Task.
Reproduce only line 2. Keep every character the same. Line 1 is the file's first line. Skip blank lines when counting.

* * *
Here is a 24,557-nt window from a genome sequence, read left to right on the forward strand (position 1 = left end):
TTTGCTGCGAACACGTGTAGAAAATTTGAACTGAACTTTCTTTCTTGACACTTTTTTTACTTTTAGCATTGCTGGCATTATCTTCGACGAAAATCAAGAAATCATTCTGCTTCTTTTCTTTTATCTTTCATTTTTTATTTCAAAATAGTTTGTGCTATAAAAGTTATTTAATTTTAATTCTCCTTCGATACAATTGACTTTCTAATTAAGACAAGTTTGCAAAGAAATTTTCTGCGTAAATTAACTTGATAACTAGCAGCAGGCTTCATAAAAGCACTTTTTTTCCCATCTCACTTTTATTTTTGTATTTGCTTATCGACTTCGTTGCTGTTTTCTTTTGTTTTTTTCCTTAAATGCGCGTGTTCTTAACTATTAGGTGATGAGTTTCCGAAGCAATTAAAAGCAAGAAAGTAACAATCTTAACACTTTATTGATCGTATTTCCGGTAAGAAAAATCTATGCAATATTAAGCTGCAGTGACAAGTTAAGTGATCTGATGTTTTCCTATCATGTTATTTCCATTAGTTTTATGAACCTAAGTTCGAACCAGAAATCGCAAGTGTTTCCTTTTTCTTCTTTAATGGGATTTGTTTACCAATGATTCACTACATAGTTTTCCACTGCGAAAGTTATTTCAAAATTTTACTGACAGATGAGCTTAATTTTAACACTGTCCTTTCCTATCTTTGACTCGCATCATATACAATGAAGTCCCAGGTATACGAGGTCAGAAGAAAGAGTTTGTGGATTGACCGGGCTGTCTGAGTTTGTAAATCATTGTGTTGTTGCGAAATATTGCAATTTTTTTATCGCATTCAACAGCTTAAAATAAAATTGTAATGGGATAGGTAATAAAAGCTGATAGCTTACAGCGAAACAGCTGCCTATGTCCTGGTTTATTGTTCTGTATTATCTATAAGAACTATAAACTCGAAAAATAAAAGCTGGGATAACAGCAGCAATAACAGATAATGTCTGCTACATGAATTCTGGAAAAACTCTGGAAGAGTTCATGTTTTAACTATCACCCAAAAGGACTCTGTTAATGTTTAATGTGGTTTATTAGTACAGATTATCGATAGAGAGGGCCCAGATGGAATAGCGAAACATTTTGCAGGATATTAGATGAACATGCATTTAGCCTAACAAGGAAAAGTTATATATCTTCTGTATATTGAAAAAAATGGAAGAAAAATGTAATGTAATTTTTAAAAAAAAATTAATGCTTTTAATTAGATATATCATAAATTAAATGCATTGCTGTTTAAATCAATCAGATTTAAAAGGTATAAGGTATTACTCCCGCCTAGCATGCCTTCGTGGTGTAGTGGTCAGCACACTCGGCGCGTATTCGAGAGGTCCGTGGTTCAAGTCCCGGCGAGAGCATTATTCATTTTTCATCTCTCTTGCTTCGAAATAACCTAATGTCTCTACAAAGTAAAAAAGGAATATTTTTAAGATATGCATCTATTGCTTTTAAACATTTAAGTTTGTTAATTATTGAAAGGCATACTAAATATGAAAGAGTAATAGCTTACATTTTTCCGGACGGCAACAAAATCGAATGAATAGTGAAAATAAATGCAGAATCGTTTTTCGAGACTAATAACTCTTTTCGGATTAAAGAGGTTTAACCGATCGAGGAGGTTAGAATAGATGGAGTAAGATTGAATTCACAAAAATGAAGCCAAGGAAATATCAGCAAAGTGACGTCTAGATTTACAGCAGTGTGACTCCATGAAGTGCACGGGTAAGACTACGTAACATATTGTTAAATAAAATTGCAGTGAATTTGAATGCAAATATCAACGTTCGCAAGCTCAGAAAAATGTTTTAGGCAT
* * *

TTTGCTGCGAACACGTGTAGAAAATTTGAACTGAACTTTCTTTCTTGACACTTTTTTTACTTTTAGCATTGCTGGCATTATCTTCGACGAAAATCAAGAAATCATTCTGCTTCTTTTCTTTTATCTTTCATTTTTTATTTCAAAATAGTTTGTGCTATAAAAGTTATTTAATTTTAATTCTCCTTCGATACAATTGACTTTCTAATTAAGACAAGTTTGCAAAGAAATTTTCTGCGTAAATTAACTTGATAACTAGCAGCAGGCTTCATAAAAGCACTTTTTTTCCCATCTCACTTTTATTTTTGTATTTGCTTATCGACTTCGTTGCTGTTTTCTTTTGTTTTTTTCCTTAAATGCGCGTGTTCTTAACTATTAGGTGATGAGTTTCCGAAGCAATTAAAAGCAAGAAAGTAACAATCTTAACACTTTATTGATCGTATTTCCGGTAAGAAAAATCTATGCAATATTAAGCTGCAGTGACAAGTTAAGTGATCTGATGTTTTCCTATCATGTTATTTCCATTAGTTTTATGAACCTAAGTTCGAACCAGAAATCGCAAGTGTTTCCTTTTTCTTCTTTAATGGGATTTGTTTACCAATGATTCACTACATAGTTTTCCACTGCGAAAGTTATTTCAAAATTTTACTGACAGATGAGCTTAATTTTAACACTGTCCTTTCCTATCTTTGACTCGCATCATATACAATGAAGTCCCAGGTATACGAGGTCAGAAGAAAGAGTTTGTGGATTGACCGGGCTGTCTGAGTTTGTAAATCATTGTGTTGTTGCGAAATATTGCAATTTTTTTATCGCATTCAACAGCTTAAAATAAAATTGTAATGGGATAGGTAATAAAAGCTGATAGCTTACAGCGAAACAGCTGCCTATGTCCTGGTTTATTGTTCTGTATTATCTATAAGAACTATAAACTCGAAAAATAAAAGCTGGGATAACAGCAGCAATAACAGATAATGTCTGCTACATGAATTCTGGAAAAACTCTGGAAGAGTTCATGTTTTAACTATCACCCAAAAGGACTCTGTTAATGTTTAATGTGGTTTATTAGTACAGATTATCGATAGAGAGGGCCCAGATGGAATAGCGAAACATTTTGCAGGATATTAGATGAACATGCATTTAGCCTAACAAGGAAAAGTTATATATCTTCTGTATATTGAAAAAAATGGAAGAAAAATGTAATGTAATTTTTAAAAAAAAATTAATGCTTTTAATTAGATATATCATAAATTAAATGCATTGCTGTTTAAATCAATCAGATTTAAAAGGTATAAGGTATTACTCCCGCCTAGCATGCCTTCGTGGTGTAGTGGTCAGCACACTCGGCGCGTATTCGAGAGGTCCGTGGTTCAAGTCCCGGCGAGAGCATTATTCATTTTTCATCTCTCTTGCTTCGAAATAACCTAATGTCTCTACAAAGTAAAAAAGGAATATTTTTAAGATATGCATCTATTGCTTTTAAACATTTAAGTTTGTTAATTATTGAAAGGCATACTAAATATGAAAGAGTAATAGCTTACATTTTTCCGGACGGCAACAAAATCGAATGAATAGTGAAAATAAATGCAGAATCGTTTTTCGAGACTAATAACTCTTTTCGGATTAAAGAGGTTTAACCGATCGAGGAGGTTAGAATAGATGGAGTAAGATTGAATTCACAAAAATGAAGCCAAGGAAATATCAGCAAAGTGACGTCTAGATTTACAGCAGTGTGACTCCATGAAGTGCACGGGTAAGACTACGTAACATATTGTTAAATAAAATTGCAGTGAATTTGAATGCAAATATCAACGTTCGCAAGCTCAGAAAAATGTTTTAGGCAT